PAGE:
EU authorities ban Meta from using personal data for advertising

The ban will begin in two weeks and appears to cripple Big Tech's ability to sell first-person data used by marketers.

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The European Data Protection Board (EDPB) is permanently banning Meta from using personal data for advertising across the EU and European Economic Area (EEA). As it stands, the ban cripples the company’s ability to sell personalized ads to the 258 million Europeans who use Facebook and Instagram each month.

“Meta has been found …  to not have demonstrated compliance with the orders imposed at the end of last year,” EDPB Chair Anu Talus said in a statement. “It is high time for Meta to bring its processing into compliance and to stop unlawful processing.”

In a statement, Meta said it has cooperated with regulators and that the EDPB decision “unjustifiably ignores that careful and robust regulatory process.” 

Dig deeper: MarTech’s guide to GDPR: The General Data Protection Regulation

The EDPB called this an “urgent, binding decision instructing the … lead supervisory authority to impose, within two weeks, a ban on the processing of personal data for behavioral advertising on the legal bases of contract and legitimate interest across the entire European Economic Area.”

Ad-free subscription

On Monday, Meta announced it was rolling out ad-free subscriptions for Facebook and Instagram users in Europe and putting a “temporary” ban on ads to those under 18. The company described the ban on ads to teens as temporary, saying it is exploring new ways to offer teens a “useful and responsible ad experience.”

No details have been released yet about what that “ad experience” is likely to be.

The decision follows a request in September from Norway’s Data Protection Authority that the EDPB apply Norway’s ban on Meta’s processing of personal data to the entire EEA.  

The Norwegian authority has said Meta’s plans for paid subscriptions are likely illegal. This is because of a GDPA rule that says consent is not considered freely given if it is a condition of access to a service where the processing of personal data is not necessary to that service.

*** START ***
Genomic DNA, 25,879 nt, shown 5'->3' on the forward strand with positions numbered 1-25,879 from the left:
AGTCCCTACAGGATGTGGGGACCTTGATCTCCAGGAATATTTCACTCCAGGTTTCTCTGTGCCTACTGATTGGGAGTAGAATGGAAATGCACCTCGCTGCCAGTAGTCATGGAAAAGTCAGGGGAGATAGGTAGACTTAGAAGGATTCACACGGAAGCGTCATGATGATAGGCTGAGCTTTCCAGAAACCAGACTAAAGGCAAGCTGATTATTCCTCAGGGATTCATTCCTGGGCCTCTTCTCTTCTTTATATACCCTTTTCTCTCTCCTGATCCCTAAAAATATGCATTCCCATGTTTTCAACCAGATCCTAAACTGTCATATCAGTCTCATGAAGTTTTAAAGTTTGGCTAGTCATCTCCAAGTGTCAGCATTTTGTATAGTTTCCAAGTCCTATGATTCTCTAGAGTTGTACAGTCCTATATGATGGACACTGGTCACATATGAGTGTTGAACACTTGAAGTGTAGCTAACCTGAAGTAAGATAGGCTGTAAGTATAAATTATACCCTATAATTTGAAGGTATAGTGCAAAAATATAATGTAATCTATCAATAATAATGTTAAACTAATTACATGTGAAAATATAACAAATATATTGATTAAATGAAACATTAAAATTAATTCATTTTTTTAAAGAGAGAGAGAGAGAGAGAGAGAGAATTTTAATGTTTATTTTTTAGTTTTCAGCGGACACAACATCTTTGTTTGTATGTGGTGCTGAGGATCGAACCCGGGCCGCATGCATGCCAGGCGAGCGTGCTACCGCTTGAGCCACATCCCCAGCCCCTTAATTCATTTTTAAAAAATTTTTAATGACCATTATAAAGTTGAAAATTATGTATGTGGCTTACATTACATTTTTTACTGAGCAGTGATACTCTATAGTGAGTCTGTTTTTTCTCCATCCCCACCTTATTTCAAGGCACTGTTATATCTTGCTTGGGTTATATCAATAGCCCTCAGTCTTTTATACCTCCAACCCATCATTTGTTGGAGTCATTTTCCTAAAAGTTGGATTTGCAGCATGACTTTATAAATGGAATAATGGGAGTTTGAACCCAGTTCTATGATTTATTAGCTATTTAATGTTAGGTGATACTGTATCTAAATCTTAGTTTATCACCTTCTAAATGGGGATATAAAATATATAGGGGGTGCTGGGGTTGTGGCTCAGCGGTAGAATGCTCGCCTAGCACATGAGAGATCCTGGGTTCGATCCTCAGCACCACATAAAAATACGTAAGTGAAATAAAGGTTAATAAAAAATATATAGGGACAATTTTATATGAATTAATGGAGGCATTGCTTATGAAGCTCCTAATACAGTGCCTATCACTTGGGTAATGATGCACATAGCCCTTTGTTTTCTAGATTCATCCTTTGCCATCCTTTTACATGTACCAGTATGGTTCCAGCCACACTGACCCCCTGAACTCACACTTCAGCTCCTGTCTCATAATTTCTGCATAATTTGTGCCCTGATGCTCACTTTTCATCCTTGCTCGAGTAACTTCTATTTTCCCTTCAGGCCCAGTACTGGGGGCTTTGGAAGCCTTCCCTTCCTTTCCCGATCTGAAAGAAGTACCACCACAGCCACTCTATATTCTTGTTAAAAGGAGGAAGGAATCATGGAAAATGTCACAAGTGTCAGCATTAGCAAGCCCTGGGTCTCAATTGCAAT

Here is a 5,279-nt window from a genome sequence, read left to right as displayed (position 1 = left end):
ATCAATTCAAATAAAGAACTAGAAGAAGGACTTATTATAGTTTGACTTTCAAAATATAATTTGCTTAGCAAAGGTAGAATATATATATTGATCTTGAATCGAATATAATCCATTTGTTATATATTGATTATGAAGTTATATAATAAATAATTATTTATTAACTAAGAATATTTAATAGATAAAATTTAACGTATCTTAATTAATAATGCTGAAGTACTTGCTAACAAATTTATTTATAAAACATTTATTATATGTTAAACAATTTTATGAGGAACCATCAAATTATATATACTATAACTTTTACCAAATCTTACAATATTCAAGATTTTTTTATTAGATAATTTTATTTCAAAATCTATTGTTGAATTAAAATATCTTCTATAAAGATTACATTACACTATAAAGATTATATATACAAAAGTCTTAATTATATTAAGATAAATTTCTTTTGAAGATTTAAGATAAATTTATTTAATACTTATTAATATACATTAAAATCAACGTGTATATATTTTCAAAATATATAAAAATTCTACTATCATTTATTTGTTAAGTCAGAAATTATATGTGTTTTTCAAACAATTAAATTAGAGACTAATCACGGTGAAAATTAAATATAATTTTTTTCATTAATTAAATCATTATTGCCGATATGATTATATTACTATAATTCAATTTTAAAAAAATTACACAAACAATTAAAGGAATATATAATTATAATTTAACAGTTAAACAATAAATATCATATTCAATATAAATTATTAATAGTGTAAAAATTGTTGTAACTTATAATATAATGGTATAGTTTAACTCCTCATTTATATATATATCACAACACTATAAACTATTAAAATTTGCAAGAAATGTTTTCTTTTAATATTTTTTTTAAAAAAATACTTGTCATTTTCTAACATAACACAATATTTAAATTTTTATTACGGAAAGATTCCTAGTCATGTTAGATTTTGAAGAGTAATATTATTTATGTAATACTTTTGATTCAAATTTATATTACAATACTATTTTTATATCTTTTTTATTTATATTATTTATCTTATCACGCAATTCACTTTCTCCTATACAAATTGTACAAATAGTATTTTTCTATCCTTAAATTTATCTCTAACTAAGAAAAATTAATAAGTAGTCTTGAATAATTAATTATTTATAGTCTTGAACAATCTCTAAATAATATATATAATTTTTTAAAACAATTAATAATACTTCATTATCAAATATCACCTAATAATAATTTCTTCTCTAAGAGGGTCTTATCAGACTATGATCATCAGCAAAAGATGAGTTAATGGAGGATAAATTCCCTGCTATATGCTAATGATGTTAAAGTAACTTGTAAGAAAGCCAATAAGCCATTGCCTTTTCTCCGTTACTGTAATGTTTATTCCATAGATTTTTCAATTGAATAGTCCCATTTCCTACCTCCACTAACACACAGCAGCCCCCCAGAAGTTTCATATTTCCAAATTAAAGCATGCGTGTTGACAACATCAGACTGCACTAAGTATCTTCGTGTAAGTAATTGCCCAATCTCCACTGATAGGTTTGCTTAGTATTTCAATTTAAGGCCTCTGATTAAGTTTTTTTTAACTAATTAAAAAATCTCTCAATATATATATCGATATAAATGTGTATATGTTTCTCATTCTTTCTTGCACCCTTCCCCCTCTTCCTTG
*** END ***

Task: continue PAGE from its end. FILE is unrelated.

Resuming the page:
“It is likely that most people will opt to provide consent rather than pay (and presumably this is what Meta are also expecting),” privacy advocate Alexander Hanff wrote in an article on LinkedIn, “but if that consent is not considered as freely given, Meta’s advertising model will still be illegal.”

Why we care. The implications of the EDPB’s ruling go well beyond Meta’s bottom line. First-party data is considered the gold standard of customer information by marketers. The end of third-party cookies will mean it is the only reliable source for this data. Now it is about to vanish in the world’s second-largest consumer market. This will mean a huge loss of revenue for both those who sell it and those who rely on it to sell.

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About the author

Constantine von Hoffman
Constantine von Hoffman is managing editor of MarTech. A veteran journalist, Con has covered business, finance, marketing and tech for, Brandweek, CMO, and Inc. He has been city editor of the Boston Herald, news producer at NPR, and has written for Harvard Business Review, Boston Magazine, Sierra, and many other publications. He has also been a professional stand-up comedian, given talks at anime and gaming conventions on everything from My Neighbor Totoro to the history of dice and boardgames, and is author of the magical realist novel John Henry the Revelator. He lives in Boston with his wife, Jennifer, and either too many or too few dogs.

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